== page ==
Back when I was younger there used to be this big debate about the meaning of the word “hacking”. In the News it was always used to describe unsavory acts of theft, vandalism, and destruction. Hackers (the nice kind) invented new words to help them sort the hacker from the malicious hack like “crackers” or “script kiddies” but I don’t think it was until the Maker-scene and Linus Torvalds and countless open source hackers took the word back and permanently gave it the definition it deserved.

Of all the books with the word “hackers” in it, the good one, aptly titled Hackers, did an excellent job at describing the early days of computing, all the way back to the Homebrew Computer Club and into the explosion and excess of the 80’s.

It is what I think of when I think of hackers. People who sit down to solve a problem or invent something for the joy of figuring it out or making it better for others. If they’re lucky, the thing they made gets used by other people. And if they’re really lucky they get a chance to create for a large and grateful audience.

I think I made about 10 in total.

When I was in college I made red boxes. Not a lot of them, but enough to keep my friends happy dialing home or around the country for free from pay phones. A descendent of the blue box the red box became popular when the former no longer worked on home telephone lines. As a kid in college (Berkeley no less) I wasn’t exactly hurting for money to call home. I was privileged enough (like my classmates) to have grants, loans, and parents willing to pay for us to attend a very good college so the $5 or $10 in phone calls a month wasn’t exactly breaking us.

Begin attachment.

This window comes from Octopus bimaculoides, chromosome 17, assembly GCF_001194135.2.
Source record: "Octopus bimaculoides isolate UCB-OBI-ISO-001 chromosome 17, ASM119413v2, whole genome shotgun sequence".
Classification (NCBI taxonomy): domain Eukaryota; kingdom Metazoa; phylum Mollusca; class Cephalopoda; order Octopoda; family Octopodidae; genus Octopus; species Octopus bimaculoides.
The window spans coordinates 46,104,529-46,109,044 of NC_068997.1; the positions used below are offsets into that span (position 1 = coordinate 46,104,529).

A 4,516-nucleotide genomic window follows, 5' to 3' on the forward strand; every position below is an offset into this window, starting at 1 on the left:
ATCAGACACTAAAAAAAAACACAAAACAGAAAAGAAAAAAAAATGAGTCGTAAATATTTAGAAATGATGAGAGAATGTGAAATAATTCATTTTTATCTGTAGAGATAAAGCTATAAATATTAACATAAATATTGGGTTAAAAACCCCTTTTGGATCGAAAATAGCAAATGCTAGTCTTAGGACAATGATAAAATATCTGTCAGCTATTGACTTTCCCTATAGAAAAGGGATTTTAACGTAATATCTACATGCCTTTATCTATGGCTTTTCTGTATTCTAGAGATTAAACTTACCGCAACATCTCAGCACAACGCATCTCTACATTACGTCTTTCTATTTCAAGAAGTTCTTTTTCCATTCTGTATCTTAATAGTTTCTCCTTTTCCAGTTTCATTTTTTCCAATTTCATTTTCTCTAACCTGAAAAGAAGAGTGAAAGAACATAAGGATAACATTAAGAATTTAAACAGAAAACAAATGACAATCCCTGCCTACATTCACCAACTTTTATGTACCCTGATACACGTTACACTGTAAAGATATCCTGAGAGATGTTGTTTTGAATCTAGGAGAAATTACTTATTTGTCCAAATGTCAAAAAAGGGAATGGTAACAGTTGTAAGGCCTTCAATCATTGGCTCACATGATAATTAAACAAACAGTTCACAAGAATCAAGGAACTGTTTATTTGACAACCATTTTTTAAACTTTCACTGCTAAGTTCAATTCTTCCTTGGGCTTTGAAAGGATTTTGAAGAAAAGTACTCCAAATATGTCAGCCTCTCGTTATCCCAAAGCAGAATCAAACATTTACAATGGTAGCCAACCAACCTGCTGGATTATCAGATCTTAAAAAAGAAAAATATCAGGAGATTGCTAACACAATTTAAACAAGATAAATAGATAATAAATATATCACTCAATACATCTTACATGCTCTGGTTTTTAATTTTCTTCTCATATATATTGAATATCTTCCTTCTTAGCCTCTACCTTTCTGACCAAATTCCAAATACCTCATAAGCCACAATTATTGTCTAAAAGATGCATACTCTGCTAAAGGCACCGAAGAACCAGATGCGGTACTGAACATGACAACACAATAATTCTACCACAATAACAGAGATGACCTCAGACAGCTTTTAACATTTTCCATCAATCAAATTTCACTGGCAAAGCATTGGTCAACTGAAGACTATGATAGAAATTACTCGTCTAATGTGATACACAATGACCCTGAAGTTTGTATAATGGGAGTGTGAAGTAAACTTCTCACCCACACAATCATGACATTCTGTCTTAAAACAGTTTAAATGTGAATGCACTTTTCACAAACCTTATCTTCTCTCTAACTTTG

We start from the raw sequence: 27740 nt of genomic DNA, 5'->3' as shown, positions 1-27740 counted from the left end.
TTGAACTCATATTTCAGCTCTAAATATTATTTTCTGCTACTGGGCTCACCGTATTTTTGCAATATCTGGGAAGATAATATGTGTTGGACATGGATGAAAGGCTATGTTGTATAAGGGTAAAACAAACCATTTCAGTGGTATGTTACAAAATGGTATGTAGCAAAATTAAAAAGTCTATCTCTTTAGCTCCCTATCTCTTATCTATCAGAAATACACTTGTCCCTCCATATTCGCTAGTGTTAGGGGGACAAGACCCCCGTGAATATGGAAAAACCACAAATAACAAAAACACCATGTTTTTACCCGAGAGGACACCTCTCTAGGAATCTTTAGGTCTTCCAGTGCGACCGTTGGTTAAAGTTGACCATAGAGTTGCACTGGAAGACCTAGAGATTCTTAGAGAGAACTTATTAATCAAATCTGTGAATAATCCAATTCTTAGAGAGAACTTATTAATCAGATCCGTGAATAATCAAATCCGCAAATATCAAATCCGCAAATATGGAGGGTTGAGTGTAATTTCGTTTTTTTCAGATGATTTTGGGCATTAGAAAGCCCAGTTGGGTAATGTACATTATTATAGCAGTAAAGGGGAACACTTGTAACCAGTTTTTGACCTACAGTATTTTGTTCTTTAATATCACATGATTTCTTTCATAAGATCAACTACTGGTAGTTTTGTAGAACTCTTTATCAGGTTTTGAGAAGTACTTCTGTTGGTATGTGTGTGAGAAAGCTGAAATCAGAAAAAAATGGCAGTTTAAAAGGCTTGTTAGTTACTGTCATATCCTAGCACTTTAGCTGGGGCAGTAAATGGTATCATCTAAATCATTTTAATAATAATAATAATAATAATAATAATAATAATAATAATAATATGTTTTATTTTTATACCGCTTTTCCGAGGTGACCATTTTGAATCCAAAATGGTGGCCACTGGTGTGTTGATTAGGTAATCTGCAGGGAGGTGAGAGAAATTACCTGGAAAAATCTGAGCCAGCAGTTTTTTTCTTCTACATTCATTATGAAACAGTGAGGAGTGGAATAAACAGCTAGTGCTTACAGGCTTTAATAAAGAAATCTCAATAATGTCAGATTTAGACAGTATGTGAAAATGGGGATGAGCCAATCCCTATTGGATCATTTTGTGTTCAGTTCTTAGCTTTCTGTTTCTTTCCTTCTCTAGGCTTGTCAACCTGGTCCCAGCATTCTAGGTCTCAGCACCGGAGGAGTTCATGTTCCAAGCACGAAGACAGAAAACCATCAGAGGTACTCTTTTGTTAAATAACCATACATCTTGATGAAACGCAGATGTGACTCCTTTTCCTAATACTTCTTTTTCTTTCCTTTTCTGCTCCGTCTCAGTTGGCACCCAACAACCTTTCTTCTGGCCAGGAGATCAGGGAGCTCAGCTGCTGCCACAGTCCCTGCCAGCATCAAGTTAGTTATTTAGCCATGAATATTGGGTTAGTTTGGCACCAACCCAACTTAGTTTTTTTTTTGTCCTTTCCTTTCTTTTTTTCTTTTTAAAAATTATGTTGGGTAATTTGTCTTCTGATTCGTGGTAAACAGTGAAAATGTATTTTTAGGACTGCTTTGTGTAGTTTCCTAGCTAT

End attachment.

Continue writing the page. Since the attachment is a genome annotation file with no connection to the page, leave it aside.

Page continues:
And to be honest, who calls their parents that often?

The fun thing about red boxes was making them. Handing a newly soldered dialer to a friend (for a modest fee) was an amazing feeling. Here is a thing I made*, you can go use it as much as you want for whatever you want. I even scratched my business name into the back of them as I wrapped them back up in their boxes and plastic I was so proud.

I think my desire to make and share things with people who don’t have the ability to solder or code or install Apache was born in that dorm room. I ship code because it is tremendously satisfying to give people things that they can use. I am addicted to the feedback and especially the knowledge that I got it right. It makes me feel good.

And to be clear: you don’t have to necessarily know how to install Apache or solder a chip. All you need is a desire to make something be a way that it should or can be. And if you want to do it for a large audience you need to understand them and what they want. I spend a lot of time thinking about these things. “What do people want?” “How should this be better?”

My favorite people make tools for people. Not just make tools, but make them with the intention of others using and enjoying those tools. I appreciate something done well and it fuels my own ambition to do good work. I was very sad to hear about Steve Jobs passing away not because I love my Apple computers or worship my phone, but because I felt that we shared the same feelings about making things better for people.

That’s all I’m trying to do.

* Red boxes were usually Radio Shack tone dialers with a modification that passed the impulses through a crystal (soldered on the outside). The switch you see in my red box above allowed you to flip back to regular tone dialing if you needed it.